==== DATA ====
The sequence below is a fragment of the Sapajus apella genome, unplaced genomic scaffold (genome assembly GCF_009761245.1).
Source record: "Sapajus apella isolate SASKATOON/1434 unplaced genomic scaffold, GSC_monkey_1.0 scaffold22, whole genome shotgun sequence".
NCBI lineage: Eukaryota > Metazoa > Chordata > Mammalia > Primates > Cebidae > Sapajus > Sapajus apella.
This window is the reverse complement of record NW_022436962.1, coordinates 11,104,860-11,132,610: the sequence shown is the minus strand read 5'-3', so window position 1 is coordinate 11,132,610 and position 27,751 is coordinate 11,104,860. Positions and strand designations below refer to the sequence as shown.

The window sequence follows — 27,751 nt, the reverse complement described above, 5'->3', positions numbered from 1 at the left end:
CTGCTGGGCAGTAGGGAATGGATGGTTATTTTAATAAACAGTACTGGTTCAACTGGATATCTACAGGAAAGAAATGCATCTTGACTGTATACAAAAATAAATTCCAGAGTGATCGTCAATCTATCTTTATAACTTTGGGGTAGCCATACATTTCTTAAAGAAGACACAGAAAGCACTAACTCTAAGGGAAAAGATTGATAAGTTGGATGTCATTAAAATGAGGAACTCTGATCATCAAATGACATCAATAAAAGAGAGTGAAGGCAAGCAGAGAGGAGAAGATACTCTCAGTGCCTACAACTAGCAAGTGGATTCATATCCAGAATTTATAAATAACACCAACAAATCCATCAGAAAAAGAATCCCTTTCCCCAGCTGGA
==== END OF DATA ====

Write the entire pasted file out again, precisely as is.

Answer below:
The sequence below is a fragment of the Sapajus apella genome, unplaced genomic scaffold (genome assembly GCF_009761245.1).
Source record: "Sapajus apella isolate SASKATOON/1434 unplaced genomic scaffold, GSC_monkey_1.0 scaffold22, whole genome shotgun sequence".
NCBI lineage: Eukaryota > Metazoa > Chordata > Mammalia > Primates > Cebidae > Sapajus > Sapajus apella.
This window is the reverse complement of record NW_022436962.1, coordinates 11,104,860-11,132,610: the sequence shown is the minus strand read 5'-3', so window position 1 is coordinate 11,132,610 and position 27,751 is coordinate 11,104,860. Positions and strand designations below refer to the sequence as shown.

The window sequence follows — 27,751 nt, the reverse complement described above, 5'->3', positions numbered from 1 at the left end:
CTGCTGGGCAGTAGGGAATGGATGGTTATTTTAATAAACAGTACTGGTTCAACTGGATATCTACAGGAAAGAAATGCATCTTGACTGTATACAAAAATAAATTCCAGAGTGATCGTCAATCTATCTTTATAACTTTGGGGTAGCCATACATTTCTTAAAGAAGACACAGAAAGCACTAACTCTAAGGGAAAAGATTGATAAGTTGGATGTCATTAAAATGAGGAACTCTGATCATCAAATGACATCAATAAAAGAGAGTGAAGGCAAGCAGAGAGGAGAAGATACTCTCAGTGCCTACAACTAGCAAGTGGATTCATATCCAGAATTTATAAATAACACCAACAAATCCATCAGAAAAAGAATCCCTTTCCCCAGCTGGA